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Wednesday, November 7, 2018

October 2018 Monthly Average Crude Oil Price

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The monthly average U.S.-dollar price of West Texas Intermediate (WTI) crude oil edged up in October, by $0.52 (+0.7%), to $70.75 per barrel. The increase occurred within the context of a stronger U.S. dollar, the lagged impacts of an 681,000 barrel-per-day (BPD) jump in the amount of oil supplied/demanded during August (to 21.3 million BPD -- the highest volume since February 2007), and a corresponding rise in accumulated oil stocks (monthly average: 419 million barrels). 
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From the 5 November 2018 issue of Peak Oil Review:
“During September the threat of the renewed U.S. sanctions on Iranian exports forced world prices into the high $80s with many predicting that we would soon see $100 oil again.  During the past month, however, market sentiment changed as it appeared the sanctions might not be as effective as some hoped, the global oil production increase, higher prices and the brewing U.S.-China trade war threaten demand in the coming years.
“Most of the world's top oil trading houses expect prices to decline next year as slowing global economic growth and rising oil supply compensates for fewer Iranian crude barrels on the market.  Speculators second this sentiment with hedge funds closing out the bulk of their long positions in the oil market during October.  There are a few outliers such as Goldman Sachs which sees oil prices back to $80 a barrel by the end of the year, but for now, the sentiment that demand for oil will fall in the coming year seems to be predominant.
“A $14 decline in world oil prices is starting to pressure the budgets of the world's largest exporters and is likely to restrain in growth in investment in finding and producing from new oil fields.” 
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Selected highlights from the 2 November 2018 issue of OilPrice.com’s Oil & Energy Insider include:
U.S. to grant waivers to eight countries importing Iranian oil. The U.S. has granted exemptions to eight importers of Iranian oil just days before sanctions on Iran take effect. The countries will be allowed to continue to import oil without fear of retribution from the U.S. as long as they continue to make reductions in those purchases, according to Bloomberg. Four of the countries include Iran's top buyers - China, India, South Korea and Japan. The other four were not identified in the Bloomberg report, but the decision is expected to be announced on Monday.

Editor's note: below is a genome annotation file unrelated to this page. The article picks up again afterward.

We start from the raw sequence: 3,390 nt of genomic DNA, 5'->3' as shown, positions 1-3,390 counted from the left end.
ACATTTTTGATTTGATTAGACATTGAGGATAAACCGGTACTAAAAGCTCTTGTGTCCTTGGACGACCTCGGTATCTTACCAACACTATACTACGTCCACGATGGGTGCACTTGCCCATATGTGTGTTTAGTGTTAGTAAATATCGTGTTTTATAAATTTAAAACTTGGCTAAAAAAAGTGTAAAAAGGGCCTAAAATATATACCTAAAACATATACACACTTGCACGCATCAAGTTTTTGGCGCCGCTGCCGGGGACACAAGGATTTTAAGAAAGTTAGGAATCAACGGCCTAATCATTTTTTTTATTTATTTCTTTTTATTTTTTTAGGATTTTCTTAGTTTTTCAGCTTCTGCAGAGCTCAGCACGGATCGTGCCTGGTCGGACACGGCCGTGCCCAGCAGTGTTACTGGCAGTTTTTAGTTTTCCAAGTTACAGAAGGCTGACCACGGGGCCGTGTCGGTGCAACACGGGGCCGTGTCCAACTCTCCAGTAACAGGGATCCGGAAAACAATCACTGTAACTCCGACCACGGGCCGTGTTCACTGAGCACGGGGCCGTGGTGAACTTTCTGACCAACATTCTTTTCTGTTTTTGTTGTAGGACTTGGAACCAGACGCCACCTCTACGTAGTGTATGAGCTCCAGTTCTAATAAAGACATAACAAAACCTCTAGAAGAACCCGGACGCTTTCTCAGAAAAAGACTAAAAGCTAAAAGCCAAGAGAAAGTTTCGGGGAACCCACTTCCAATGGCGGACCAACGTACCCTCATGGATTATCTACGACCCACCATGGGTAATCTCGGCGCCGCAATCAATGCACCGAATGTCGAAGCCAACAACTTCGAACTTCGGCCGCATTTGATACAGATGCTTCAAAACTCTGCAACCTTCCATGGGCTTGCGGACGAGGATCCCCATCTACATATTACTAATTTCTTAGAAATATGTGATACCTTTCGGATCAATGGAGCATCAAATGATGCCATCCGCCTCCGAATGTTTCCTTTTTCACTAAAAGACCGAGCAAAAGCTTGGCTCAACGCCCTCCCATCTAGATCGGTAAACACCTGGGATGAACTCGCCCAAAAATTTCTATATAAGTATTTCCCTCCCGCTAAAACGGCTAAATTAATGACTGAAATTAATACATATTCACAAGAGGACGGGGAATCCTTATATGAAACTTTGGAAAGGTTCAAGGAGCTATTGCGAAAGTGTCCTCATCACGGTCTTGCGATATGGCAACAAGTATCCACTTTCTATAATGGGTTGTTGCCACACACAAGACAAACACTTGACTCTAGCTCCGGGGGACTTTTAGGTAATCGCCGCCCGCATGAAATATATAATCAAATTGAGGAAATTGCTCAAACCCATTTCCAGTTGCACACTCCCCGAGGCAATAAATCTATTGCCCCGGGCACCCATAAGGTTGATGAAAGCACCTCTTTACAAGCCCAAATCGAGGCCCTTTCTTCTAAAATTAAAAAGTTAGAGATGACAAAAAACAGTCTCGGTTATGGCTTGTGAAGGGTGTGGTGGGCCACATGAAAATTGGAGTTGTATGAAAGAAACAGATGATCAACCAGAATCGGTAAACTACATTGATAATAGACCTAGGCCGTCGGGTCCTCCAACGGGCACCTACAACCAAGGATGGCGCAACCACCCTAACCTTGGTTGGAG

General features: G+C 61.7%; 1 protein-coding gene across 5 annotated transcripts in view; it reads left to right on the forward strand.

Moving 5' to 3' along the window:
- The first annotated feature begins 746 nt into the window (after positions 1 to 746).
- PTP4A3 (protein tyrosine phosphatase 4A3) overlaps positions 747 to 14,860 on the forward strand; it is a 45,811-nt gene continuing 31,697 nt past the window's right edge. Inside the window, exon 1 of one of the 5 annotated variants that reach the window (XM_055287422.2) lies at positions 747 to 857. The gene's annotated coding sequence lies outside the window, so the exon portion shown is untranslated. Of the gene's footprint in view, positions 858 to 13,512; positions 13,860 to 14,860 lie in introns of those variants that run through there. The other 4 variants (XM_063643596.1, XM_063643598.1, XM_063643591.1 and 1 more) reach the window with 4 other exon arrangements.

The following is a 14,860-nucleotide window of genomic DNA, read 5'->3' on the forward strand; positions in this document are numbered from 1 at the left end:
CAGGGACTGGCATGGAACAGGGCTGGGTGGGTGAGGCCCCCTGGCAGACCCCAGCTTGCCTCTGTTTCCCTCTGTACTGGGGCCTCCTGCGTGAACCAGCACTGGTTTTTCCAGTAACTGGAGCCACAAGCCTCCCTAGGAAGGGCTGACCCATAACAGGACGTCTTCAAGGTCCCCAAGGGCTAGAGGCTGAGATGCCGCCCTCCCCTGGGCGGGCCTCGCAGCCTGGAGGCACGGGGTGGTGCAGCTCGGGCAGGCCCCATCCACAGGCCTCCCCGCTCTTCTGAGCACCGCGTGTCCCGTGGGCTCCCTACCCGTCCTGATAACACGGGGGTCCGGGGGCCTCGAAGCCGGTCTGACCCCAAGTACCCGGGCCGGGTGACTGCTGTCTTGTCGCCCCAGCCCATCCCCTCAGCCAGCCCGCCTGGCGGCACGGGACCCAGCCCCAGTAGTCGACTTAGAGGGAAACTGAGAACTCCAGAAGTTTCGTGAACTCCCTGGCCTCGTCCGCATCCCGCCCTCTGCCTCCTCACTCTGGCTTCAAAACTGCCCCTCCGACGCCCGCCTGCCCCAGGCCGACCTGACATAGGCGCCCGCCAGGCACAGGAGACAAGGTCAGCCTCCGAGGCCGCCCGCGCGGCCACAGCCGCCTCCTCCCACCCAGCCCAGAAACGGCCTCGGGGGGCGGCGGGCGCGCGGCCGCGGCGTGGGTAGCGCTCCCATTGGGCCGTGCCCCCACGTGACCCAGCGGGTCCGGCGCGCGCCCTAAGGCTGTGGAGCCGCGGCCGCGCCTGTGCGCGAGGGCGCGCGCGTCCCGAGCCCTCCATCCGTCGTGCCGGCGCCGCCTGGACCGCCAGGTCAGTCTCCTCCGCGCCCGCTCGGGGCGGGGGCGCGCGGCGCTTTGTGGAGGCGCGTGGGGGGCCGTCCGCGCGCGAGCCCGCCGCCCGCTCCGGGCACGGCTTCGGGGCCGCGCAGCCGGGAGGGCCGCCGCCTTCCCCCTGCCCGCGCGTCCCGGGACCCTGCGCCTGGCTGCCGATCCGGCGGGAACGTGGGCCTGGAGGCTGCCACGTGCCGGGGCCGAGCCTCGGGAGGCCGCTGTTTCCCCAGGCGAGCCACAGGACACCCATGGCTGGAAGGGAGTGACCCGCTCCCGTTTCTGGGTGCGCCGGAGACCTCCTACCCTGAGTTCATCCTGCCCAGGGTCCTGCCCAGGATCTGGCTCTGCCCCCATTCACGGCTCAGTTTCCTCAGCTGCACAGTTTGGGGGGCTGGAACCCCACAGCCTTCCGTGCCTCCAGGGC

U.S. oil production surges. The EIA said the U.S. produced more than 11.3 mb/d in August, a massive jump of over 400,000 bpd from a month earlier. The new record high also made the U.S. the largest oil producer in the world. Record output, combined with higher production from OPEC, has dealt sharp losses to crude oil prices amid mounting fears of oversupply.
U.S. seeks to keep Middle East oil flowing. U.S. diplomats have reportedly stepped in to try to resolve disputes in the Middle East to increase oil flows. According to the Wall Street Journal, the U.S. is trying to broker a deal between Saudi Arabia and Kuwait over the Neutral Zone oil fields, which have 500,000 bpd of capacity but have been offline for years. The U.S. is also trying to help Iraq export more oil through Kurdistan, which would add another 300,000 bpd or so to global supplies. Washington is trying to ease these burdens at a time when it is seeking to shut in Iranian production.
Continental Resources doubles resource estimate. Continental Resources doubled its estimated recoverable resources to 30-40 billion barrels, up from the previous estimate of 20 billion barrels set in 2011. "With today's completion technology we are recovering 15% and potentially 20% of the oil in place on a primary basis," Continental's President Jack Stark said during today's earnings conference call. "This is substantially higher than the recoveries that we thought possible back in 2011."
Oil and gas sector needs consolidation. Top industry executives said that the oil and gas industry needs to consolidate, in order to reach scale, cut costs and streamline services. "There's a lot of smaller high-quality companies across industry where synergy and value can be captured" by combining, Chesapeake Energy's CEO Doug Lawler said at the Deloitte Oil & Gas Conference, according to S&P Global Platts. "This will be a part of [Chesapeake's] strategy going forward." Other top analysts and executives voiced similar sentiments, an indication that a new wave of M&A activity could be coming.
Economists: Brent to average $76 in 2019. A Reuters survey of 46 economists find an averaged predicted Brent crude price of $76.88 per barrel in 2019. The respondents see Iran sanctions putting a floor beneath oil prices, but weaker demand and a slower global economy putting a cap on prices.
OPEC production hits two-year high. OPEC production rose in October to its highest level in nearly two years. Higher output from Saudi Arabia, Libya and the UAE pushed production up 390,000 bpd compared to September's levels. The figures gave the market confidence OPEC will be able to supply the market as Iranian production goes offline.
The foregoing comments represent the general economic views and analysis of Delphi Advisors, and are provided solely for the purpose of information, instruction and discourse. They do not constitute a solicitation or recommendation regarding any investment.

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